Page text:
Shrek 2 vs Class Representation

It is difficult to look at the Shrek films, especially Shrek 2 and think about a class system within the film.  I mean it’s just a kids comedy, right?  Wrong, there are many instances throughout the film where classes are pitted against each other.

Shrek 2 follows Shrek’s and Fiona’s journey (along with Donkey of course) to the Kingdom of Far Far Away to meet Fiona’s parents after their marriage.  Fiona’s parents are all in for a surprise when Fiona turns up with an ogre for a husband instead of Prince Charming.  Let us just say her parents (especially her father), as well as Charming’s mother the Fairy Godmother are very unhappy with Fiona’s choice in a husband.  Shrek begins to feel as if he is not worthy of Fiona because he is an ogre.  He tries to change himself by stealing a potion from the Fairy Godmother (Happily Ever After).  This potion changes him, as well as Donkey into a hunk of a man and Donkey into a noble stead.


However, the potion must be sealed with a kiss at midnight, “Midnight.  Why is it always midnight” (Shrek 2).  The film goes on to trick Fiona into getting together with Prince Charming (who is not so charming by the way) and Shrek, Donkey, and the cutest bug-eyed sword slaying cat you’ve ever seen, Puss in Boots are put in jail.  In the end, Shrek and Fiona get back together and they all live happily ever after… until the next movie(s).

Alright, back to the class argument.  According to the film Class Dismissed: How TV Frames the Working Class.  There are five characteristics of the working class in TV.

  1. Bad Taste
  2. Lack of Intelligence
  3. Disinterested in Politics
  4. Poor Work Ethic
  5. Dysfunctional Family (Class Dismissed)

These can be applied to Shrek, Fiona, and Donkey.  In the film Shrek’s kind of humor is dirty/fart jokes/bodily humor.  He and Fiona are seen creating a jacuzzi mud bath with their own flatulence (classy right).  He is even quoted saying “better out than in I always say” (Shrek 2) in front of Fiona’s posh parents.  They are both looked down on in this moment as lower class by Fiona’s father and mother.


Next, lack of intelligence.  In Shrek (the first one) Donkey is seen as a lovable, yet buffoonish character.  He can never take a hint of when is isn’t wanted and is easily fooled.  For example, Fiona fools him into thinking blue flowers with red thorns are needed to help Shrek.


The disinterested in politics doesn’t really apply to this film, however, poor work ethic does.  Shrek doesn’t want a life of royalty and work.  He is just interested in living in his swamp with his wife, living a lazy yet relaxing existence.  Again going back to the first film, Shrek only goes on the mission to save Fiona to get his swamp and lazy life back.


Finally, the Dysfunctional Family Values.  Now in Shrek 2, Shrek is not interested in having a family just yet.  Though in later films he does have triplets and ends up being a great dad. All he wants in this film, however, is to have a life with Fiona.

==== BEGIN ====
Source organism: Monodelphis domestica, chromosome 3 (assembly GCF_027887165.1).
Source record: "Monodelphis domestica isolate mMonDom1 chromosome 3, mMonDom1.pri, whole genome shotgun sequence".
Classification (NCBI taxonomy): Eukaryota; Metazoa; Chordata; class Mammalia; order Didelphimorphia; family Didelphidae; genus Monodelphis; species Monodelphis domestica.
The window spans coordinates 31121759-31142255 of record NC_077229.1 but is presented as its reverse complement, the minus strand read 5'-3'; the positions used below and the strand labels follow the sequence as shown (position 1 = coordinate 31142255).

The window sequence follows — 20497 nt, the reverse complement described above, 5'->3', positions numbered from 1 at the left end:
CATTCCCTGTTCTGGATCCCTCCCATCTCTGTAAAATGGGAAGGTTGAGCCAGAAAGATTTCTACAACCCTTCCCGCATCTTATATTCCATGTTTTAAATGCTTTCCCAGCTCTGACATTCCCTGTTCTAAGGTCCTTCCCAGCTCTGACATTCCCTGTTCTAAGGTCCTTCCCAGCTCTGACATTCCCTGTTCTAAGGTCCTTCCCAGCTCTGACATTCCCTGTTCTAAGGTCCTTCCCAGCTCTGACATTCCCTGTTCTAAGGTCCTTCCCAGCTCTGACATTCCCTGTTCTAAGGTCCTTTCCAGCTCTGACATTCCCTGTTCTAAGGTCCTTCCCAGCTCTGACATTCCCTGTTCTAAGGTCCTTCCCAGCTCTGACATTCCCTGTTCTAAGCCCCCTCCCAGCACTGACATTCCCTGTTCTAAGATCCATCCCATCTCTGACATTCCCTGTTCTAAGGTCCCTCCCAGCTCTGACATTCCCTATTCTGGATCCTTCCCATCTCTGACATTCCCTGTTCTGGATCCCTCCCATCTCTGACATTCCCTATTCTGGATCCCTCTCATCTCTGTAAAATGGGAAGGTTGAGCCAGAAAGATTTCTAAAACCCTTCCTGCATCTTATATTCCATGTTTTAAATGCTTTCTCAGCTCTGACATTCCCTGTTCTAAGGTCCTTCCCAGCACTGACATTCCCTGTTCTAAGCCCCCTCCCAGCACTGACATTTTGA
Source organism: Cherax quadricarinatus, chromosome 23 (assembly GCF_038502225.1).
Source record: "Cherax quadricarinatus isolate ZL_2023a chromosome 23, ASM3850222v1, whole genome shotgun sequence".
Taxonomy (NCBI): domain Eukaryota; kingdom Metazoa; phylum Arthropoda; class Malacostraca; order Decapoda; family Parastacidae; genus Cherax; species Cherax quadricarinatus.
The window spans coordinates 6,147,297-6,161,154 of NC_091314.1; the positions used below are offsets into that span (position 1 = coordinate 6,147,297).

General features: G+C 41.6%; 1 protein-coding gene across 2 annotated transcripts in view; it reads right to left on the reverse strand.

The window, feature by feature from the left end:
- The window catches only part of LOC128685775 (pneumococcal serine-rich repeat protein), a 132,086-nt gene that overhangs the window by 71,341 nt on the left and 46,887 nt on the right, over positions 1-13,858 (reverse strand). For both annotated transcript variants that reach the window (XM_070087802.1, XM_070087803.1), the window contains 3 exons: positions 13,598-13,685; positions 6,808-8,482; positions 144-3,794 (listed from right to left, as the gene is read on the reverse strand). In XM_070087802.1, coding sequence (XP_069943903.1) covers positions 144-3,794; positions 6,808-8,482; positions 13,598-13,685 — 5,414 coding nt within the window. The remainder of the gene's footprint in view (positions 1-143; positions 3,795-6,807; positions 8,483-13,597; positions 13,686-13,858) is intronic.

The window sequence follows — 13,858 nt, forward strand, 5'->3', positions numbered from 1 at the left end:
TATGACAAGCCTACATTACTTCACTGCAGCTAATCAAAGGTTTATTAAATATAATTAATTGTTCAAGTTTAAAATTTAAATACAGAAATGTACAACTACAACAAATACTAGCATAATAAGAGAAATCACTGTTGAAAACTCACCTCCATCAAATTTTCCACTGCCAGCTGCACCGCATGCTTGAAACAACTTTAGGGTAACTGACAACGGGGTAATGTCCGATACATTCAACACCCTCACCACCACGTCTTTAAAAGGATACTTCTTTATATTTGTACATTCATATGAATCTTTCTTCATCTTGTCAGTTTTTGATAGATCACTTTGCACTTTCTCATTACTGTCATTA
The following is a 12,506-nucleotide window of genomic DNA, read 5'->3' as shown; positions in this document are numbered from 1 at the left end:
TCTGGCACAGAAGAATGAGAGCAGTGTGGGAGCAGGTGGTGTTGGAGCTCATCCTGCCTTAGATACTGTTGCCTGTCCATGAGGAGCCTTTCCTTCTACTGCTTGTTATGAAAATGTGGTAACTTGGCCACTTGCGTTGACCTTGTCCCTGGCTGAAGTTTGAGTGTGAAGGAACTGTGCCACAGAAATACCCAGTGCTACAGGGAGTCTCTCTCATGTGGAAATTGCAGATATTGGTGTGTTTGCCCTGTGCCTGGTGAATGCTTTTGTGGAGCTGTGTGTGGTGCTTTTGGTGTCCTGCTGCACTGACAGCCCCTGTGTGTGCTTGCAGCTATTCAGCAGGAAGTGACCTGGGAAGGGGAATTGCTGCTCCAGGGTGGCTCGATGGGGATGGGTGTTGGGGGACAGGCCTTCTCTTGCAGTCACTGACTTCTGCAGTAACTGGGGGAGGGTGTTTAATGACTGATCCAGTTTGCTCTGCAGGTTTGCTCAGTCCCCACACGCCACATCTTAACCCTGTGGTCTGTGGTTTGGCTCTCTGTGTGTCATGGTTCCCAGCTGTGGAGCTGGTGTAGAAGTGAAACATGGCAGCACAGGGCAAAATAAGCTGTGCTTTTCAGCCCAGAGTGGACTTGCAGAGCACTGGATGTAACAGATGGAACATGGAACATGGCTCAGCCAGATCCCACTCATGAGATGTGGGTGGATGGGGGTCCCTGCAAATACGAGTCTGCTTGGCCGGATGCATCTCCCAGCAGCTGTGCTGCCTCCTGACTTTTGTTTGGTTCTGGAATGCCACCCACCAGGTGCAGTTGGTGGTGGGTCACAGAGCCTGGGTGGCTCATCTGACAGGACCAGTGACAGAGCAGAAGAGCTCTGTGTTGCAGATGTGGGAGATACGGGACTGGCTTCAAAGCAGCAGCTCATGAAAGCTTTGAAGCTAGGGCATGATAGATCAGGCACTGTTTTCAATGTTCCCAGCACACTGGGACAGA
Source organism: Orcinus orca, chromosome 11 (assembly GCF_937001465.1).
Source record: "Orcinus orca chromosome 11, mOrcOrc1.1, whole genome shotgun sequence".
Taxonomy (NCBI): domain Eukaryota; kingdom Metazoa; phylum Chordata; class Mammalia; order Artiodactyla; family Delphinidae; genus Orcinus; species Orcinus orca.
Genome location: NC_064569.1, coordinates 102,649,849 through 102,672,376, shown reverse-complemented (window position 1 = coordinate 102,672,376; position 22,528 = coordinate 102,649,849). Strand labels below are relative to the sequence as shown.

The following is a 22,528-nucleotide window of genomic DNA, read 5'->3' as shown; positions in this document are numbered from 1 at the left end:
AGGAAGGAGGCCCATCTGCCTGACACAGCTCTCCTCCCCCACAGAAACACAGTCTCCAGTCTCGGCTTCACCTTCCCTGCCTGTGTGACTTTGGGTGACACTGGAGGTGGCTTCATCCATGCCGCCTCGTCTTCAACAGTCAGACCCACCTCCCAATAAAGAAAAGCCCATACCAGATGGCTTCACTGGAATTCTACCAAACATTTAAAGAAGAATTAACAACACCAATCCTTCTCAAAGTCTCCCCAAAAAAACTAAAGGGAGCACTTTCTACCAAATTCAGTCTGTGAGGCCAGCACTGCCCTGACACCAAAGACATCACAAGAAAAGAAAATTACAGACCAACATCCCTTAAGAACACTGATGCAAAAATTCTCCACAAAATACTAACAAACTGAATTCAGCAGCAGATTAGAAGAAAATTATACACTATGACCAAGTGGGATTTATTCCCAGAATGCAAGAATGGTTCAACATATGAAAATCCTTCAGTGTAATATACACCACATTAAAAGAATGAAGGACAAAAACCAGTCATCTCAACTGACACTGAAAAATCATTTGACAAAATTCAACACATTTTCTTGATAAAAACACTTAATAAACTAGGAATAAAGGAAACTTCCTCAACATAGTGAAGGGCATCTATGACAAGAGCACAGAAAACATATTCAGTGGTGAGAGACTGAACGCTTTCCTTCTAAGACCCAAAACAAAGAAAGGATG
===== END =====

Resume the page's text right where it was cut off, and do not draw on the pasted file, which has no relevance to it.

Now, I know that this film breaks many of the traditional characteristics of the working class. However, it is important to note, that Shrek is looked down on for not being a prince.  I would even add that he is seen as a lesser “man” until the end of the film.  This is important because event though the film is about fictionalized creatures, there are still marginalized characters in the film.


Class Dismissed: How TV Frames the Working Class. Dir. Loretta Alper. By Loretta Alper and Pepi Leistyna. 2005.

Shrek 2. Dir. Andrew Adamson. By Andrew Adamson. Prod. Aron Warner. Perf. Mike Myers, Eddie Murphy, and Cameron Diaz. DreamWorks Distribution LLC, 2004.


6 thoughts on “Shrek 2 vs Class Representation

  1. It’s so cool to apply what I learn to stuff i loved as a kid, and this post does a really good job of doing that. You explain how Shrek 2 fits the documentary very well. I would maybe add how this representation in kids media could affect kids that watch it, or their views on how class is a part of their lives. Otherwise, good job!


  2. You do a good job of explaining the class representation in Shrek. I liked how you referred to the Class Dismissed documentary because it assisted in your analysis. It’s cool to see that indeed the 5 characteristics of working class people are in the film for the most part, which confirms the documentary’s claims. Nice work!


  3. I think that you did a great job in identifying the types of characteristics that each character holds in the video. Great job showing them in the photos how they are portrayed.


  4. Really interesting post! The 5 characteristics of the working class on television that you listed and how they tie into Shrek are very intriguing in analyzing the various character relationships throughout the film. There are definitely marginalized characters in children’s movies but it is quite obvious in Shrek. I am also curious as to how or if this changes kids perceptions of the working class…


  5. It’s so crazy that a funny kid’s movie still fits the bill for representing class. I think the fact that it’s a kid’s movie hides the fact that the movie does portray lower classes in the way the the movie Class Dismissed discussed, making the audience not realize the differences as much. Because of this, people do just see it as a silly kid’s comedy, like you mentioned at the beginning of your post.


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